2. If something makes you angry, say you love it
  3. Etc.

Flip or shift every emotional reaction and see how quickly Facebook adjusts not only the content that you are seeing, but also the advertising.

The results might shock you.

If you give this a try, I’d love to hear how it goes – leave a comment on the blog and I’ll get back to you!

Offworld Cast Photos Part 1

Aimee Hibbard from Sticky Ink Studios has delivered some fantastic cast photos for Offworld. If you’re following us on Facebook then you will already have seen them but, for those who aren’t… here they are.

I absolutely love the utilitarian style of the Tantalus II crew uniforms and how versatile they are in terms of how the actors choose to wear them. I’m looking forward to seeing them in action!

#comicbookhour Question 5: What are the best examples of realistic comics you can think of?

When thinking about “realistic” comic books, the first and most defining factor has to be whether the comic book includes “superheroes” or not. I’m not necessarily talking about superpowers either – there’s not much realistic about Batman in many of his incarnations, for example.

Comic books are not restricted to telling stories about superheroes. There are crime books, western books, “slice of life” emotional dramas, etc. etc. To my shame, this isn’t a part of the comic book world I know a huge amount about.

Realism, quite frankly, isn’t the job of the kind of comic book I enjoy the most.

But, when thinking about the best example of a realistic comic book the comic that springs to mind is something quite different, but something I think fits the brief. I’m talking about The Punisher Armory.

The Punisher Armory stretches the definition of a comic book. Yes, it’s a combination of pictures and words, but this isn’t a sequential narrative. It’s a series of pictures, quite brilliant pictures in my view, accompanied by technical descriptions of the Punisher’s various weapons (mostly guns, but not exclusively) and his personal opinions on them. I remember reading and re-reading these over and over again, there was something utterly fascinating about the way in which the technical details were mixed in with the Punisher’s own psychology and story. It’s a great example of how you can create engaging prose out of anything, if you work at it.

Why The Punisher Armory is genius in one page and one picture..

This gun isn’t a very good gun.

This gun shoots no known caliber, barely has sights and doesn’t even shoot what it does shoot very well.

It’s no ‘wonder nine’, accepts no scope of any kind; has no accessories for that matter, unless you count the ratty, vinyl-like holster that came with it.

It certainly isn’t gun-metal tough ; I probably could shatter it with my bare hands. It most likely would rust, if I let it. But it’s my most important gun.

When it saw its heaviest duty, it was the best gun there was. It could slide from that low-slung holster like a natural thought. It fired fifty, well-placed rounds squarely into the bad guys, whether they were gangsters or Indians or just young buddies up the block.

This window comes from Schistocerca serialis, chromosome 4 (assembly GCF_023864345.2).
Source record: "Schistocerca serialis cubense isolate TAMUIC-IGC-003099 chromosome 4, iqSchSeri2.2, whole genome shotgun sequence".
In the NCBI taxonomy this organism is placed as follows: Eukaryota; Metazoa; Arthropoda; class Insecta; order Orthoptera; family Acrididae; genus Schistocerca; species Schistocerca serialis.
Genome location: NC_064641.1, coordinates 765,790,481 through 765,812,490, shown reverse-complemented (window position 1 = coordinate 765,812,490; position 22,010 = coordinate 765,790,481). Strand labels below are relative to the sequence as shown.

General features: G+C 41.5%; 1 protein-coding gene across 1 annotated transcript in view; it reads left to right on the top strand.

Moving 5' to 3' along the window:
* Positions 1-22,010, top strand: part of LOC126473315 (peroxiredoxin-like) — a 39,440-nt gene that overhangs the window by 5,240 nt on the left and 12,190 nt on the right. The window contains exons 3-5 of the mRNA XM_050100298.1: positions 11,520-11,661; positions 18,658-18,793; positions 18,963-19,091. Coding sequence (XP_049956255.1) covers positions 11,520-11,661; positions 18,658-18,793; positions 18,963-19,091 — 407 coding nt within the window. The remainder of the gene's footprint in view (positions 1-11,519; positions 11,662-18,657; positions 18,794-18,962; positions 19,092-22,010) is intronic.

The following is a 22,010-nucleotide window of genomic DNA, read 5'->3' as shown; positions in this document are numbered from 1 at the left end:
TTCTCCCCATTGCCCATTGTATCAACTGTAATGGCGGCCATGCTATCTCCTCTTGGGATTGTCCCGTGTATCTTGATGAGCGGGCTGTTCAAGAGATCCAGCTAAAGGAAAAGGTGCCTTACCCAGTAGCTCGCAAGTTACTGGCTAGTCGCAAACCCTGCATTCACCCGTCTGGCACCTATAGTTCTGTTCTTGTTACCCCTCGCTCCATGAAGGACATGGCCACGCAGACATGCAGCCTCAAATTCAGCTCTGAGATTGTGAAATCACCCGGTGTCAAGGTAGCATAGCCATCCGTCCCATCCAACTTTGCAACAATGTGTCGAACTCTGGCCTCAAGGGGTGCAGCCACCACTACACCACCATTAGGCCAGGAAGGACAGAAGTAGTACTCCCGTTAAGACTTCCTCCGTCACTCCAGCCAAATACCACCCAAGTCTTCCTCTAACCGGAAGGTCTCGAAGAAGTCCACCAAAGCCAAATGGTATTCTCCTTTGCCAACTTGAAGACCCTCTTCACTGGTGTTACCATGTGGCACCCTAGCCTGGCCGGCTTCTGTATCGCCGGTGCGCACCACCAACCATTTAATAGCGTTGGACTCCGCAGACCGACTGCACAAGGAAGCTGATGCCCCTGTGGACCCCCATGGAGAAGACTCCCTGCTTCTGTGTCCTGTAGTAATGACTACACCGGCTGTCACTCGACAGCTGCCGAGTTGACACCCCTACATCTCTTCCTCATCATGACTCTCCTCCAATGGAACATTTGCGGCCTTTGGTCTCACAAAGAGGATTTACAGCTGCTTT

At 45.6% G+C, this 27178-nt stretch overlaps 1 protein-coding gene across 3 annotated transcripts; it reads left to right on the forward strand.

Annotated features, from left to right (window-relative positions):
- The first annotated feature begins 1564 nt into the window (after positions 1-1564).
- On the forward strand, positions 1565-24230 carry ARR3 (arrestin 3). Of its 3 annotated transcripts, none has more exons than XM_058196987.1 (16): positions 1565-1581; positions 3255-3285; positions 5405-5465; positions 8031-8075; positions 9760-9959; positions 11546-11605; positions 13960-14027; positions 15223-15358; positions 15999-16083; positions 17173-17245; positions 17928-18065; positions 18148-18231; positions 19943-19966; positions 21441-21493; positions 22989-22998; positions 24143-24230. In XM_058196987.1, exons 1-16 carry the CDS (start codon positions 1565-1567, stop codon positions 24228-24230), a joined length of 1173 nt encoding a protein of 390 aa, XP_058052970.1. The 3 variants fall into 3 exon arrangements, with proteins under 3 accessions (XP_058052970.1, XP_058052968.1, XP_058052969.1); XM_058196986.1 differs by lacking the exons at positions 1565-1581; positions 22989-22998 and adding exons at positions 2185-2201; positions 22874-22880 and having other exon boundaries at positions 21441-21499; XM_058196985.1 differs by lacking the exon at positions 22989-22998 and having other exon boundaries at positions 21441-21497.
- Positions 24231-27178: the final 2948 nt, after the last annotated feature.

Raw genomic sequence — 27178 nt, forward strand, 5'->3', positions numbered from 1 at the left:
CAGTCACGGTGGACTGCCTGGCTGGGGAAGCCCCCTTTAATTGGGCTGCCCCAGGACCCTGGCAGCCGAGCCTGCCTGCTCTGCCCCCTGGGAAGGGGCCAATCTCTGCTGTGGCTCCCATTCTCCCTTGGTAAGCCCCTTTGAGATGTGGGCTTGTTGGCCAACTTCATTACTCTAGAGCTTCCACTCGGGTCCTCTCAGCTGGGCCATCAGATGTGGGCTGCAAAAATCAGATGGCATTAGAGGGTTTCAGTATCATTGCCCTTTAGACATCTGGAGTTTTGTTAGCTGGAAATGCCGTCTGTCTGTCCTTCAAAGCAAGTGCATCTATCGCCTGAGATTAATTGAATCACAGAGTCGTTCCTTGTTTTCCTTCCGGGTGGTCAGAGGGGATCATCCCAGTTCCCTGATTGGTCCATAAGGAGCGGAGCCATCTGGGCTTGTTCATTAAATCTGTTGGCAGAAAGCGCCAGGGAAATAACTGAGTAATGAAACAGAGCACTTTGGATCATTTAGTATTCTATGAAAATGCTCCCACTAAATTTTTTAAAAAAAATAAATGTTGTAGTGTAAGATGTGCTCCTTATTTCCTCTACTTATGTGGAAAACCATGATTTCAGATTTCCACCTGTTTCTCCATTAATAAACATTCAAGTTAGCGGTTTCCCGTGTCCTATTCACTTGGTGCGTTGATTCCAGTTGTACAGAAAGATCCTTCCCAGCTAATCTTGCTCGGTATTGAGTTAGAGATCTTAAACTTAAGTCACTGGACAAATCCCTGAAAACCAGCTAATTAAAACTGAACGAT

This was my little boy’s gun. Now I hold onto it and now and then, use it.

According to Comic Vine, The Punisher Armory was written by Don Daley. That may not be a name you’re immediately familiar with, but I’d suggest you check out his work. The man knows his characterisation… and his guns.

I was really disappointed to discover that there isn’t a trade paperback of The Punisher Armory. There’s not even a Kindle or Comixology version. Looks like it’s off to eBay for me, as I have no idea where my old copies are and I really, really want to read it again.

In the meantime, I’ve compiled a small gallery of pages from The Punisher Armory that I’ve scrapped up from the internet. (Thanks Google Image Search!)

$10 million lawsuit settled by an Oxford comma.

The Oxford comma is a much-debated piece of punctuation. The famous (or for some infamous) AP Style Guide says that the “serial comma” is not required and many, many publications and websites follow this advice.

If you’re not sure what an Oxford (or “serial”) comma is, it’s the comma before the last item in a list that comes before the “and”.

Let’s grab some beer, wine, and vodka vs. Let’s grab some beer, wine and vodka.

I’ve gone to war over the Oxford comma, as it’s something I insist on for clarity and always, always use. I’ve never understood the almost religious fervour with which people who don’t like the Oxford comma go out of their way to remove it, especially when those same people seem to scatter apostrophes through a text like salt on chips.

With the Oxford comma, there is a guaranteed clarity that the last two items are not a single unit (unless they are like “Let’s invite Pete and Helen, Gary and Amanda, Roger and Daphne” – where Roger and Daphne are quite the item).

When illustrating the importance of the Oxford comma, I like to use this example:

Or, if mostly naked dead world leaders aren’t your bag, there’s this gaff from Sky News

So, “Who gives a $#%& about an Oxford comma?”